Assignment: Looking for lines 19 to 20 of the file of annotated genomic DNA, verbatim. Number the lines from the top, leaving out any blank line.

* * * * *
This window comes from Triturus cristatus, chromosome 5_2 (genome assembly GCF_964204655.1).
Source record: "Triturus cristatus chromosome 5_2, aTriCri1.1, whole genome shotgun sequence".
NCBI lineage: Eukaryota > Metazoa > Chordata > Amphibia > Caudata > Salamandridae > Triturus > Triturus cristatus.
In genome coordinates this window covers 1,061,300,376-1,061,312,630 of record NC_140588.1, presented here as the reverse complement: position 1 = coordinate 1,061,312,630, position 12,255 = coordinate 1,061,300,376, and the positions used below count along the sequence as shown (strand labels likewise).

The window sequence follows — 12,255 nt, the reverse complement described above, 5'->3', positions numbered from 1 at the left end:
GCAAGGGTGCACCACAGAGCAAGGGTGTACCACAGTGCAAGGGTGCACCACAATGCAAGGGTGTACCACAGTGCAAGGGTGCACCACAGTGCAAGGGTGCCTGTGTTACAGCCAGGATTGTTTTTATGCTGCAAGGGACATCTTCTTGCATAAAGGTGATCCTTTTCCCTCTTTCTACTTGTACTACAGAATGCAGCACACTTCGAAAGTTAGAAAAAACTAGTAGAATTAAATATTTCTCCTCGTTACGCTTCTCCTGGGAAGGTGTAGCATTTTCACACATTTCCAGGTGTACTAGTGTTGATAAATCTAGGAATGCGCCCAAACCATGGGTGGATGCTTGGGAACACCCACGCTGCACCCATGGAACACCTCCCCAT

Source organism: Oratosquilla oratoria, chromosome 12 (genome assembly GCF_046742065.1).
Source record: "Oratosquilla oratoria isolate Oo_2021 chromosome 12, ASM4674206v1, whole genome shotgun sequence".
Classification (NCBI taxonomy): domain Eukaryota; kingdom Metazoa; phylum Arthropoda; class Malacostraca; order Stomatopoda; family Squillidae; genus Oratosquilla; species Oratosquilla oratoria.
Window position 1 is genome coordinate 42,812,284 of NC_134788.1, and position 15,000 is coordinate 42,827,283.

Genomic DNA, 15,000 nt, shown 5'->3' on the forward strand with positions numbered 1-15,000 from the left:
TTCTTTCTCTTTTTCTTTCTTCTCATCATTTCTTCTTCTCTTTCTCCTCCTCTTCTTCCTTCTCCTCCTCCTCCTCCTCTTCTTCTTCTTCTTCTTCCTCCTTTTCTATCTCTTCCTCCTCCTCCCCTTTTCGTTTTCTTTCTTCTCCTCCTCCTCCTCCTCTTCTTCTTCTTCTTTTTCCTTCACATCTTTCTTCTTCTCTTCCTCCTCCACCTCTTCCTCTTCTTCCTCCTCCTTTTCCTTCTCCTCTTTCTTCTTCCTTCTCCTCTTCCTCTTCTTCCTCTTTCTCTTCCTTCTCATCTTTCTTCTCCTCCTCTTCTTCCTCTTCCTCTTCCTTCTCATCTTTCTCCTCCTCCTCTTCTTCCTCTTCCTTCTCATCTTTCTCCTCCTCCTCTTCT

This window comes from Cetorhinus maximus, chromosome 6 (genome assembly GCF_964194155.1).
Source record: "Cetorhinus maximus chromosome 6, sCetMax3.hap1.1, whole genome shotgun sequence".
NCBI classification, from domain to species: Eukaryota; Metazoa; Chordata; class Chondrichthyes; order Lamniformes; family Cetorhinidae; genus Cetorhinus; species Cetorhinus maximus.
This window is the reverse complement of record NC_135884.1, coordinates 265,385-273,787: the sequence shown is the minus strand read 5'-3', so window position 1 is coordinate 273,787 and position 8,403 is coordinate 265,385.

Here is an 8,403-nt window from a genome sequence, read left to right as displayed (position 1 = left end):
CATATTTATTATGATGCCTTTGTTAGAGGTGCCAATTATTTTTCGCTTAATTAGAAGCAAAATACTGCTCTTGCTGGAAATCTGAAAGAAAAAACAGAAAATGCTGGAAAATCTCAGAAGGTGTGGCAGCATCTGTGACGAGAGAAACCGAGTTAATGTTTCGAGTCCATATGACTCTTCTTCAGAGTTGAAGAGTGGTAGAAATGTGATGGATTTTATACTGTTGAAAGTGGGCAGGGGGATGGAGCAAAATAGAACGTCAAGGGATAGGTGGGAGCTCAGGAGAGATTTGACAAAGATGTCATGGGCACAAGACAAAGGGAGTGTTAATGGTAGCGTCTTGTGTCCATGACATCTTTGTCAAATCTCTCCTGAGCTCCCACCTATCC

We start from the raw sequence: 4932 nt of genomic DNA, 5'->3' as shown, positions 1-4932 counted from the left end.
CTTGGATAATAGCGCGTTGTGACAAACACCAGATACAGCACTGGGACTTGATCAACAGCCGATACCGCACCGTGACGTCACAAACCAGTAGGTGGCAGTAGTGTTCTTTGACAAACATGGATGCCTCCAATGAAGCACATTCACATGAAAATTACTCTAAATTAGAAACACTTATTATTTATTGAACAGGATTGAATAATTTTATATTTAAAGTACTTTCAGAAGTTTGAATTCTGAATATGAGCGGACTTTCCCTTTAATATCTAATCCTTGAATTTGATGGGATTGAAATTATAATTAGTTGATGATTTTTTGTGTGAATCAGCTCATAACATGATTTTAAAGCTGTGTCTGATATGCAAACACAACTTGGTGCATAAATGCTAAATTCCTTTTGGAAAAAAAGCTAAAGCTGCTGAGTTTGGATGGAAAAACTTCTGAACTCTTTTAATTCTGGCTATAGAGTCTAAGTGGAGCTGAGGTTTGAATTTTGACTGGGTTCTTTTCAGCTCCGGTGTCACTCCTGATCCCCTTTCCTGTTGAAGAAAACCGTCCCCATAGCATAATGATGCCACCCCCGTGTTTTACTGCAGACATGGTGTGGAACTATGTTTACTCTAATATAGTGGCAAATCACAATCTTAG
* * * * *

We start from the raw sequence: 4932 nt of genomic DNA, 5'->3' as shown, positions 1-4932 counted from the left end.
CTTGGATAATAGCGCGTTGTGACAAACACCAGATACAGCACTGGGACTTGATCAACAGCCGATACCGCACCGTGACGTCACAAACCAGTAGGTGGCAGTAGTGTTCTTTGACAAACATGGATGCCTCCAATGAAGCACATTCACATGAAAATTACTCTAAATTAGAAACACTTATTATTTATTGAACAGGATTGAATAATTTTATATTTAAAGTACTTTCAGAAGTTTGAATTCTGAATATGAGCGGACTTTCCCTTTAATATCTAATCCTTGAATTTGATGGGATTGAAATTATAATTAGTTGATGATTTTTTGTGTGAATCAGCTCATAACATGATTTTAAAGCTGTGTCTGATATGCAAACACAACTTGGTGCATAAATGCTAAATTCCTTTTGGAAAAAAAGCTAAAGCTGCTGAGTTTGGATGGAAAAACTTCTGAACTCTTTTAATTCTGGCTATAGAGTCTAAGTGGAGCTGAGGTTTGAATTTTGACTGGGTTCTTTTCAGCTCCGGTGTCACTCCTGATCCCCTTTCCTGTTGAAGAAAACCGTCCCCATAGCATAATGATGCCACCCCCGTGTTTTACTGCAGACATGGTGTGGAACTATGTTTACTCTAATATAGTGGCAAATCACAATCTTAG